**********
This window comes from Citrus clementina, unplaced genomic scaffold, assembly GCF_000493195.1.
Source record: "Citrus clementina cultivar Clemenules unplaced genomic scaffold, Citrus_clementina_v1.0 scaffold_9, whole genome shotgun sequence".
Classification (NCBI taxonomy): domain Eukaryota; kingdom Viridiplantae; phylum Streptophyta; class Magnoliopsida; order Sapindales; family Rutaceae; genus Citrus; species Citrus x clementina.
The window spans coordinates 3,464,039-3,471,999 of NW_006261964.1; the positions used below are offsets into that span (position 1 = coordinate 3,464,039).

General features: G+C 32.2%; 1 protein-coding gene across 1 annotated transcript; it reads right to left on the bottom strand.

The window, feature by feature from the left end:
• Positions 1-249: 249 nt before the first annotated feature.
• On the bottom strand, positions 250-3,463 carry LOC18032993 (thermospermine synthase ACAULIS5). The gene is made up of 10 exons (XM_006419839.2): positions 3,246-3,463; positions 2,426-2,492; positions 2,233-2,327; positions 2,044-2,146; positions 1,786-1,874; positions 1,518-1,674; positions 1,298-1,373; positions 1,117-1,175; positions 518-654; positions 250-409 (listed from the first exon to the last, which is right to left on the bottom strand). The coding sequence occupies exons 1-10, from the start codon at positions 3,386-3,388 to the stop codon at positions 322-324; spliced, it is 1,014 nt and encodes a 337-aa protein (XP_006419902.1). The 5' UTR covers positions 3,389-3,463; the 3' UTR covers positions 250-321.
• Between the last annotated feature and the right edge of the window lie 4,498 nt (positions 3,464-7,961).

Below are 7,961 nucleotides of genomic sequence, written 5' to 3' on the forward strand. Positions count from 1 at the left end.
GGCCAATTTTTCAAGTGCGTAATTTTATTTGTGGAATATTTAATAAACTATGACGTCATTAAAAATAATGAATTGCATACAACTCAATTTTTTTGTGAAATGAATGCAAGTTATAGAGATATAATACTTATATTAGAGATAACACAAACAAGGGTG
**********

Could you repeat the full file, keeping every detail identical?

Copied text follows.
This window comes from Citrus clementina, unplaced genomic scaffold, assembly GCF_000493195.1.
Source record: "Citrus clementina cultivar Clemenules unplaced genomic scaffold, Citrus_clementina_v1.0 scaffold_9, whole genome shotgun sequence".
Classification (NCBI taxonomy): domain Eukaryota; kingdom Viridiplantae; phylum Streptophyta; class Magnoliopsida; order Sapindales; family Rutaceae; genus Citrus; species Citrus x clementina.
The window spans coordinates 3,464,039-3,471,999 of NW_006261964.1; the positions used below are offsets into that span (position 1 = coordinate 3,464,039).

General features: G+C 32.2%; 1 protein-coding gene across 1 annotated transcript; it reads right to left on the bottom strand.

The window, feature by feature from the left end:
• Positions 1-249: 249 nt before the first annotated feature.
• On the bottom strand, positions 250-3,463 carry LOC18032993 (thermospermine synthase ACAULIS5). The gene is made up of 10 exons (XM_006419839.2): positions 3,246-3,463; positions 2,426-2,492; positions 2,233-2,327; positions 2,044-2,146; positions 1,786-1,874; positions 1,518-1,674; positions 1,298-1,373; positions 1,117-1,175; positions 518-654; positions 250-409 (listed from the first exon to the last, which is right to left on the bottom strand). The coding sequence occupies exons 1-10, from the start codon at positions 3,386-3,388 to the stop codon at positions 322-324; spliced, it is 1,014 nt and encodes a 337-aa protein (XP_006419902.1). The 5' UTR covers positions 3,389-3,463; the 3' UTR covers positions 250-321.
• Between the last annotated feature and the right edge of the window lie 4,498 nt (positions 3,464-7,961).

Below are 7,961 nucleotides of genomic sequence, written 5' to 3' on the forward strand. Positions count from 1 at the left end.
GGCCAATTTTTCAAGTGCGTAATTTTATTTGTGGAATATTTAATAAACTATGACGTCATTAAAAATAATGAATTGCATACAACTCAATTTTTTTGTGAAATGAATGCAAGTTATAGAGATATAATACTTATATTAGAGATAACACAAACAAGGGTG